What do settlement-bargaining models tell us about revelation or suppression of private information about parties’ valuations? The law-and-economics literature uses concepts from information economics, and tools from game theory, to characterize economic aspects of settlement bargaining. In this Article we examine which parties (both those directly interested and those more distantly interested) become informed about bargainers’ private valuations, recognizing that the rules of civil procedure in legal proceedings sometimes provide for different degrees of secrecy and purposeful information suppression.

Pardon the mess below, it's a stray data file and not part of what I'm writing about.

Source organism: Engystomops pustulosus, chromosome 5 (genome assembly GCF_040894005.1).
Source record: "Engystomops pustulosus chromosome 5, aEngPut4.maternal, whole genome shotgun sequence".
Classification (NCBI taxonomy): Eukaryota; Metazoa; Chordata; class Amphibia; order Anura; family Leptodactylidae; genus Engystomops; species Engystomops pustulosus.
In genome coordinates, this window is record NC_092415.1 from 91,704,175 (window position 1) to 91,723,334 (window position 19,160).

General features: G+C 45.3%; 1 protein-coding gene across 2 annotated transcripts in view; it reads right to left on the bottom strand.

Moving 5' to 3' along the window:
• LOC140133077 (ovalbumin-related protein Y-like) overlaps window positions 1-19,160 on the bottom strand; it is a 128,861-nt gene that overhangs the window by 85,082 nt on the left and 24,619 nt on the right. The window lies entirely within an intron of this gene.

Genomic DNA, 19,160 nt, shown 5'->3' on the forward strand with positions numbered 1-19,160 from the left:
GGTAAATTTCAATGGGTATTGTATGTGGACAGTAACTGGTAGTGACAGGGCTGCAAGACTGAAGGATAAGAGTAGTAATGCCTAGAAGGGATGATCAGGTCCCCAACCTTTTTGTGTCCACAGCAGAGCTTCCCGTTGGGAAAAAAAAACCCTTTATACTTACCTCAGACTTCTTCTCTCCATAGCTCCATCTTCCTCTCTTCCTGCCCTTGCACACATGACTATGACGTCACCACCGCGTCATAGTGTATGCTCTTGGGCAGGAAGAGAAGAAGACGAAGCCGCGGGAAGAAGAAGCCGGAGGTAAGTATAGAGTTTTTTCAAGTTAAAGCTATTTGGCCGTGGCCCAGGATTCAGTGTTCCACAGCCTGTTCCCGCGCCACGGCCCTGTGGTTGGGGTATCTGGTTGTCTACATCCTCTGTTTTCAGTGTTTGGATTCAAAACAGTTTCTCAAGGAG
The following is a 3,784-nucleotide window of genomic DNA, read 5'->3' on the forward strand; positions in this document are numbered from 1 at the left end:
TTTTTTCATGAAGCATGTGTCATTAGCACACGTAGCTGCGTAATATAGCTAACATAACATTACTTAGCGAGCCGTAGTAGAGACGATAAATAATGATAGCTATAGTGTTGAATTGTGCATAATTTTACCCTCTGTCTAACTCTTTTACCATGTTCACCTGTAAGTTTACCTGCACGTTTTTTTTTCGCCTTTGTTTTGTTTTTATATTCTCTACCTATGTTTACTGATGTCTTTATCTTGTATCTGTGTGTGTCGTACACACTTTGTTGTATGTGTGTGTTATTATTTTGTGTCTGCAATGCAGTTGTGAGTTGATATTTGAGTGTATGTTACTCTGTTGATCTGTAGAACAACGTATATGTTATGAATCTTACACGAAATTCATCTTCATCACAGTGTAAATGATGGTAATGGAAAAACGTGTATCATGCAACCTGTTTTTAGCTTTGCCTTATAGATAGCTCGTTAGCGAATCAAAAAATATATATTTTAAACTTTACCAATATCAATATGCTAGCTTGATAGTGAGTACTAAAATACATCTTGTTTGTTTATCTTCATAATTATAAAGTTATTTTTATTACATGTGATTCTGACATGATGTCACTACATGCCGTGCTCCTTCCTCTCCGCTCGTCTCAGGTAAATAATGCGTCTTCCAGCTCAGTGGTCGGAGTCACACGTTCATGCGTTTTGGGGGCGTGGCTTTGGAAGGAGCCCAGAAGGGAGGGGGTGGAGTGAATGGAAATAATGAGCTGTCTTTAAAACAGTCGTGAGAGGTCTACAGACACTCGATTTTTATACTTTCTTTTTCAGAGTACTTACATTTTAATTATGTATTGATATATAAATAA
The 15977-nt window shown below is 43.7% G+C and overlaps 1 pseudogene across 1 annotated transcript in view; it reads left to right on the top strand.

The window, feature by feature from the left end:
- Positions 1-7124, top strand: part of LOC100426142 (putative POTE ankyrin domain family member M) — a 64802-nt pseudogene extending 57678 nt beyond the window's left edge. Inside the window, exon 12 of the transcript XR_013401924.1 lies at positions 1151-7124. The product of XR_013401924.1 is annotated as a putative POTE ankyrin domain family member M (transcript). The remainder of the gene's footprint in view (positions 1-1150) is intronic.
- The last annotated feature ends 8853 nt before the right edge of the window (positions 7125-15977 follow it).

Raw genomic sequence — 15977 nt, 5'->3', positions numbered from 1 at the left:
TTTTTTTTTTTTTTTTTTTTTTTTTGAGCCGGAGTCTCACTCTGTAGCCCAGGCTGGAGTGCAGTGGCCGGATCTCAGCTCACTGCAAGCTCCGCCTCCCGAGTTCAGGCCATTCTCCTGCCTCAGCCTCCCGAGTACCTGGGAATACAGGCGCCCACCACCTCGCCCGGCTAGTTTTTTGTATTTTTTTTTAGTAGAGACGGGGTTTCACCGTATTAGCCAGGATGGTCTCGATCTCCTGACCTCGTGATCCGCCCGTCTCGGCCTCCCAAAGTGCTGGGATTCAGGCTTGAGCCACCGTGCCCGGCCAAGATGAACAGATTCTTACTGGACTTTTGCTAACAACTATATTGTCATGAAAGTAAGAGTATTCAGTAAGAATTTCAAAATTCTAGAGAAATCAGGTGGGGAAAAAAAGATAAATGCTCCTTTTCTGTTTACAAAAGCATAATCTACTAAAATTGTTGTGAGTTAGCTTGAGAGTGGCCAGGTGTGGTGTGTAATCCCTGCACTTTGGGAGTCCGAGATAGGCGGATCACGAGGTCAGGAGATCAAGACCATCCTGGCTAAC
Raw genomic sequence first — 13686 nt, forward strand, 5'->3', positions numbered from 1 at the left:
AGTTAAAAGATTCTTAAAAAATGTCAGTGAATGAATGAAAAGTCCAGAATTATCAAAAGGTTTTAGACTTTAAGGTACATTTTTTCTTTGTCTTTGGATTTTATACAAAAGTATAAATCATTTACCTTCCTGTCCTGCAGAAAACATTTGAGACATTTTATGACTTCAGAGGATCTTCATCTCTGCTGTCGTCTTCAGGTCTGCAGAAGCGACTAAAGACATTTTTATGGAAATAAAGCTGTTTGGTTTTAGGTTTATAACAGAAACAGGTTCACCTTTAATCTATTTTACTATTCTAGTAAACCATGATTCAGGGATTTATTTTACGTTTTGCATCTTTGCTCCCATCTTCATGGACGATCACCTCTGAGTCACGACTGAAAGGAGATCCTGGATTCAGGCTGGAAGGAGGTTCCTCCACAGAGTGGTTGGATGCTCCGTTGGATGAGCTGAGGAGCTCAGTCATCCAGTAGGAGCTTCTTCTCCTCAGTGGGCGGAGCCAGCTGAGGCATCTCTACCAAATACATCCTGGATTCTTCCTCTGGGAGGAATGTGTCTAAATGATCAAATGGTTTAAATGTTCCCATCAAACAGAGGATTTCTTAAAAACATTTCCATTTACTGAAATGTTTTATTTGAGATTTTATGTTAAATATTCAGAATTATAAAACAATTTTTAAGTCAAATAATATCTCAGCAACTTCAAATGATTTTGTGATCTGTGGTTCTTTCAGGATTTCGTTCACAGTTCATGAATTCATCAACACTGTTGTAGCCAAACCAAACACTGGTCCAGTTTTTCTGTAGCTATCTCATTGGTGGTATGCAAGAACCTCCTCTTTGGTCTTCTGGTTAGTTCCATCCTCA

Revelation or suppression of information about private valuations is not relevant in a vacuum, so we will refer to a variety of “audiences” whose presence or absence can matter. For example, in a simple suit involving a defendant facing a plaintiff, the litigants are part of what we will refer to as “immediate parties,” as are the litigants’ lawyers, any litigation funders (that is, third parties making loans either to the plaintiff or to one of the law firms), expert witnesses, and the court to which the litigants would proceed for trial in the absence of a settlement agreement. At a greater distance would be “related parties,” including potential litigants. These potential litigants may be either currently aware of a case—such as a potential plaintiff who might sue the same defendant, but has not yet done so—or currently unaware that they should contemplate bringing suit, but who might become aware due to information from the original case. Of course, associated attorneys for these potential litigants are also related parties. We will reserve the category “distant parties” to refer to agents in possible future suits (litigants, attorneys, funders, judges, etc.) who learn from the outcomes of previous cases and use this information to form beliefs about the likelihood of various litigation outcomes so as to inform their actions in future cases not directly related to the instant case. Also in the set of distant parties are neutral observers, such as academics, legislators, and journalists (among others) whose primary interest is the functioning of the legal system.